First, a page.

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TRAVELING IN STYLE : CLASS ACTION : A historian's counsel to graduating collegians: Travel. Look at people. Talk to people. Listen to what they have to say. Prize tolerance and horse sense. And some time, somewhere along the way, do something for your country

March 20, 1988|DAVID McCOLLOUGH

As graduates of Middlebury College in Middlebury, Vt., seek their places in the world, historian/writer David McCullough suggests in a commencement address to the class that they might first wish to see the world.

I once knew an able and accomplished man who had been fired from his first job after college because his employer decided he was deficient in positive attitude. "You'll never go anywhere," he was told as he departed. Unable to find another job, he spent the next several months seeing the world and, remembering the old employer and those parting words, he took particular pleasure in sending him a postcard from each stop along the way, from one foreign capital after another, to let him know just how far he was going.

I want you all to go far.

I want you to see Italy--Florence, in particular--at least once in your lifetime. I hope you can spend an hour in front of the great, 500-year-old Botticelli at the Uffizi, "The Birth of Venus." Do it for the unparalleled pleasure of it, but also so you will have the experience to draw on whenever overtaken by the common hubris of our time, which is that our time outranks all others in all attainments.

I hope by the time you are my age you will have been to Edinburgh, little Edinburgh, and walked its stone streets and read its great thinkers and considered their impact on our own Founding Fathers.

Go to Palenque--Palenque, the stupendous Mayan ruin in the beautiful Mexican province of Chiapas. Climb the long stairway of the central pyramid-tomb to the very top and, with the main palace and other monuments spread before you, try to keep in mind that what you are seeing is only a fraction of what once was and that all of it was built under the rule of one man who lived more than 1,000 years ago, a king called Pacal, a name virtually unknown to North Americans, except for a handful of scholars, yet plainly one of the most remarkable leaders in the whole history of our hemisphere. He had to have been. You need only see Palenque to know that.

I hope you go to Italy and Scotland and to places like Palenque because I think you will afterward see and understand your own country more clearly. That is an old idea, I know--that the country you learn most about by traveling abroad is your own--but then some old ideas bear repeating.

You must also go, please, to Monticello. Walk through the vegetable garden that Jefferson carved out of the south side of his "little mountain." Tour his extraordinary house, see his trees, enjoy the view, so much of which still looks as he saw it. But pay particular attention to the vegetable garden and remember what it tells you about patriotism.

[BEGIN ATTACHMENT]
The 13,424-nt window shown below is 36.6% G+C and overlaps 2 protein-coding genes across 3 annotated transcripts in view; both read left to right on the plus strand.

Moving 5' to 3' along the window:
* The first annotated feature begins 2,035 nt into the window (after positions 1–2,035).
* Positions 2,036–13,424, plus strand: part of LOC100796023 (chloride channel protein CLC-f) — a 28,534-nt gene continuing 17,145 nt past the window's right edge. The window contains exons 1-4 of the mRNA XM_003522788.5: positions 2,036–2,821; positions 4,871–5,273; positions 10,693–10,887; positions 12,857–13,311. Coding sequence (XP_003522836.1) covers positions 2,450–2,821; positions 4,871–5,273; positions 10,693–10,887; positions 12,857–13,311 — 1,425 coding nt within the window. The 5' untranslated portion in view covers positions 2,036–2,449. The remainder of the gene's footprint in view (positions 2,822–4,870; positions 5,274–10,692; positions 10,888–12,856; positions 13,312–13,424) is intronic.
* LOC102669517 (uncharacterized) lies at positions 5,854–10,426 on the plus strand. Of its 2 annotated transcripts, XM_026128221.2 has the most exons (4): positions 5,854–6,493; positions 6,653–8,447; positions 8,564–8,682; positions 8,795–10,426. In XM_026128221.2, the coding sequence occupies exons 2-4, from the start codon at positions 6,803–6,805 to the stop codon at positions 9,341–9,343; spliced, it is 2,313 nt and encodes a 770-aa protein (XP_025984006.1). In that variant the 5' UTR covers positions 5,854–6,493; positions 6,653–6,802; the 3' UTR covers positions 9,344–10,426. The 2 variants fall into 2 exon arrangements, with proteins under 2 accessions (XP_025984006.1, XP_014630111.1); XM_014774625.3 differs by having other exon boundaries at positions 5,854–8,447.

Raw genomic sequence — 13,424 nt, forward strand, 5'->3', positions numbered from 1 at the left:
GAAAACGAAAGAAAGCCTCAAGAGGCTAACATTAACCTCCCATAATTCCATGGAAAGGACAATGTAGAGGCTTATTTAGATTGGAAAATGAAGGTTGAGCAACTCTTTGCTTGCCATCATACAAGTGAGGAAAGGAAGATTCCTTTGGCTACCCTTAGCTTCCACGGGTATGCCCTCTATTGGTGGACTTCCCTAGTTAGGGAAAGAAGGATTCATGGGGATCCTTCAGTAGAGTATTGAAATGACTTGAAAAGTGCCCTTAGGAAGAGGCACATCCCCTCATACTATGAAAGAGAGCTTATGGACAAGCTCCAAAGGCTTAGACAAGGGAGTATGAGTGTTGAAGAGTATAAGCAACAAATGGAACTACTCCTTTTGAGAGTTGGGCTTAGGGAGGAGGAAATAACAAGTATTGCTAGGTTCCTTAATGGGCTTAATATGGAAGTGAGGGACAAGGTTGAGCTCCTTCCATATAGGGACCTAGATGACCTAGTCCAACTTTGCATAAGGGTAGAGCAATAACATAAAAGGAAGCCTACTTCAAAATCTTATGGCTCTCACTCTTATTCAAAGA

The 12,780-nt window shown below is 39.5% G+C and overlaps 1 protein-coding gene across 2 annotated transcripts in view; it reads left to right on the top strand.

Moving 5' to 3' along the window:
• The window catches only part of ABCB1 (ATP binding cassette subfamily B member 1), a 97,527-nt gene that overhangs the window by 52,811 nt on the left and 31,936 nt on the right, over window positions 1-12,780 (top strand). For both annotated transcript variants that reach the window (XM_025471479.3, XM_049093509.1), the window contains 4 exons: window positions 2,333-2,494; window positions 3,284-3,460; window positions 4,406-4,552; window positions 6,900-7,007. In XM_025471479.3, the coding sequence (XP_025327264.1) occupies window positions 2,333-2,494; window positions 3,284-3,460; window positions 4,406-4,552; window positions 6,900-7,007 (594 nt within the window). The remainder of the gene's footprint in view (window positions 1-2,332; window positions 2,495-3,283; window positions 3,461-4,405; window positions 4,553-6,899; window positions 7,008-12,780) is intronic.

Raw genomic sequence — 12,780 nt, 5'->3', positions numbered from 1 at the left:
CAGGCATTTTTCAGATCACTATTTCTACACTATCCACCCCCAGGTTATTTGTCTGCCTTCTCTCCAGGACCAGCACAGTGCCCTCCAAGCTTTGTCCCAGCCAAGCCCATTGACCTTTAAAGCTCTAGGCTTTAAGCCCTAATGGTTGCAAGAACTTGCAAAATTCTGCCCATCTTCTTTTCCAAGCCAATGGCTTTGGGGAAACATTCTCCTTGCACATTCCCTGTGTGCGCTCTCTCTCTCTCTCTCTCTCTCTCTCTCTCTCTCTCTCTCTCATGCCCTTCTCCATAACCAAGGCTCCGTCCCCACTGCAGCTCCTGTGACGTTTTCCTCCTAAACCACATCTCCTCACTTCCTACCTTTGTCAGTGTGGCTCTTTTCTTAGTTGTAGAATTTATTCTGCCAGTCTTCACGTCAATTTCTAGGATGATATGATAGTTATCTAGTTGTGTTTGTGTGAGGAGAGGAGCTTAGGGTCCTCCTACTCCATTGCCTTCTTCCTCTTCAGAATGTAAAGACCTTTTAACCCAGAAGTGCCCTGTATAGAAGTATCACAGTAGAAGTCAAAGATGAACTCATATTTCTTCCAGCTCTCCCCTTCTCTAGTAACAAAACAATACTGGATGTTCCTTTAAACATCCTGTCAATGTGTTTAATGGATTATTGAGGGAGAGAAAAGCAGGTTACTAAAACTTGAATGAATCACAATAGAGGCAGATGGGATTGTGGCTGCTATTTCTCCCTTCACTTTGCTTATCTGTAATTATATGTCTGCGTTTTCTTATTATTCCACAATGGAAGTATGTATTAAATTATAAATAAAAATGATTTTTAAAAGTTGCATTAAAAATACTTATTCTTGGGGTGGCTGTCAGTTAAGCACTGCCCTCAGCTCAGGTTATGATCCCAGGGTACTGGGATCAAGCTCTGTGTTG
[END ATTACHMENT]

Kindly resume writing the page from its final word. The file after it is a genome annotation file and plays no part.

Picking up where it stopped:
It is 80 feet wide and 1,000 feet in length. He grew no fewer than 450 varieties of vegetables, fruits, nuts, and herbs. Four hundred and fifty varieties! The garden was begun in 1774, which makes it older than the United States. He was constantly experimenting, trying "new" vegetables like okra and egg plant and Arikara beans brought back from the Lewis and Clark Expedition. He grew 15 varieties of peas alone.

In his perfect hand in his garden diary he recorded all that he planted there--where, when, and when it came to his table. He considered agriculture a science to be taken very seriously. But his patriotism was also involved. "No greater service can be rendered any country," he once said, "than to introduce a new plant to its culture"--that from the man who wrote the Declaration of Independence!

Patriotism in a plant. How different from what the Hollywood impresarios have in mind for us.

Your travels should take you through the great heartland of Illinois, Missouri, and Kansas. And you must get off the Interstates. You must ride the side roads where the small towns are, and the farmland, where main streets are boarded up, and you soon grow tired of counting the abandoned farms, because there are so many. What kind of people are we if we turn our backs on the land and the people who have worked it for so long in all seasons?

Go to eastern Kentucky. See with your own eyes what the strip-miners are doing, still, for all the ballyhoo about reclamation. I believe the reports we have read about reclamation are largely lies. Go see for yourself if the rape of the land continues every day, not in far-off, who-cares-a-damn-about-it, good-for-nothing, backwoods hillbilly Kentucky, but your Kentucky, your country.

Look at people when you travel. Talk to people and listen to what they have to say.

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